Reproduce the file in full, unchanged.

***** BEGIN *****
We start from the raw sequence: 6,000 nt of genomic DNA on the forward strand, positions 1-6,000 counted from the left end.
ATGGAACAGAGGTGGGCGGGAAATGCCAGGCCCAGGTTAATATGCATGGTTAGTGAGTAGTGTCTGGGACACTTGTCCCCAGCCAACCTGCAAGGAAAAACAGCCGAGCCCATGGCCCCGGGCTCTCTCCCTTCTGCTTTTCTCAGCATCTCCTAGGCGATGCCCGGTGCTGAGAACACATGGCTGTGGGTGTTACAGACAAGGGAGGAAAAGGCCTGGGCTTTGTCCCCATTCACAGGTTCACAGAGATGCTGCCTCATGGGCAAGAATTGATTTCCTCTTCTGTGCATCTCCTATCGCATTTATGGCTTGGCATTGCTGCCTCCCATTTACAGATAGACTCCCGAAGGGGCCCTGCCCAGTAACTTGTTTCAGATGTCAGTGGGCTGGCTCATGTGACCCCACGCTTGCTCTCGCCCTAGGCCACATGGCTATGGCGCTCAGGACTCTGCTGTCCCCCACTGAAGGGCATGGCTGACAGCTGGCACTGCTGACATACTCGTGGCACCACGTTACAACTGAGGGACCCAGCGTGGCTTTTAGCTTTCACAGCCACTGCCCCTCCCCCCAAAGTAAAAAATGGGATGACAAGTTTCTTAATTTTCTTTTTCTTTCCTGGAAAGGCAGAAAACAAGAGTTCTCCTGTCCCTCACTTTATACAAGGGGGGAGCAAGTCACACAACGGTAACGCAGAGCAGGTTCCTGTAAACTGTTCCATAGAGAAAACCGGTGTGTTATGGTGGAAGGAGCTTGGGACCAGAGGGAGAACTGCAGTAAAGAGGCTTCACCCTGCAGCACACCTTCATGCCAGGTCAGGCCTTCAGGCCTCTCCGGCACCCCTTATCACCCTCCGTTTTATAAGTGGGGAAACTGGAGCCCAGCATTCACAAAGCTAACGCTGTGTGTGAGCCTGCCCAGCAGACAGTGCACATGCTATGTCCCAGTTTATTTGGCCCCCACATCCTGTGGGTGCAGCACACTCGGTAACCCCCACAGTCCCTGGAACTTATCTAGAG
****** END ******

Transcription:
We start from the raw sequence: 6,000 nt of genomic DNA on the forward strand, positions 1-6,000 counted from the left end.
ATGGAACAGAGGTGGGCGGGAAATGCCAGGCCCAGGTTAATATGCATGGTTAGTGAGTAGTGTCTGGGACACTTGTCCCCAGCCAACCTGCAAGGAAAAACAGCCGAGCCCATGGCCCCGGGCTCTCTCCCTTCTGCTTTTCTCAGCATCTCCTAGGCGATGCCCGGTGCTGAGAACACATGGCTGTGGGTGTTACAGACAAGGGAGGAAAAGGCCTGGGCTTTGTCCCCATTCACAGGTTCACAGAGATGCTGCCTCATGGGCAAGAATTGATTTCCTCTTCTGTGCATCTCCTATCGCATTTATGGCTTGGCATTGCTGCCTCCCATTTACAGATAGACTCCCGAAGGGGCCCTGCCCAGTAACTTGTTTCAGATGTCAGTGGGCTGGCTCATGTGACCCCACGCTTGCTCTCGCCCTAGGCCACATGGCTATGGCGCTCAGGACTCTGCTGTCCCCCACTGAAGGGCATGGCTGACAGCTGGCACTGCTGACATACTCGTGGCACCACGTTACAACTGAGGGACCCAGCGTGGCTTTTAGCTTTCACAGCCACTGCCCCTCCCCCCAAAGTAAAAAATGGGATGACAAGTTTCTTAATTTTCTTTTTCTTTCCTGGAAAGGCAGAAAACAAGAGTTCTCCTGTCCCTCACTTTATACAAGGGGGGAGCAAGTCACACAACGGTAACGCAGAGCAGGTTCCTGTAAACTGTTCCATAGAGAAAACCGGTGTGTTATGGTGGAAGGAGCTTGGGACCAGAGGGAGAACTGCAGTAAAGAGGCTTCACCCTGCAGCACACCTTCATGCCAGGTCAGGCCTTCAGGCCTCTCCGGCACCCCTTATCACCCTCCGTTTTATAAGTGGGGAAACTGGAGCCCAGCATTCACAAAGCTAACGCTGTGTGTGAGCCTGCCCAGCAGACAGTGCACATGCTATGTCCCAGTTTATTTGGCCCCCACATCCTGTGGGTGCAGCACACTCGGTAACCCCCACAGTCCCTGGAACTTATCTAGAG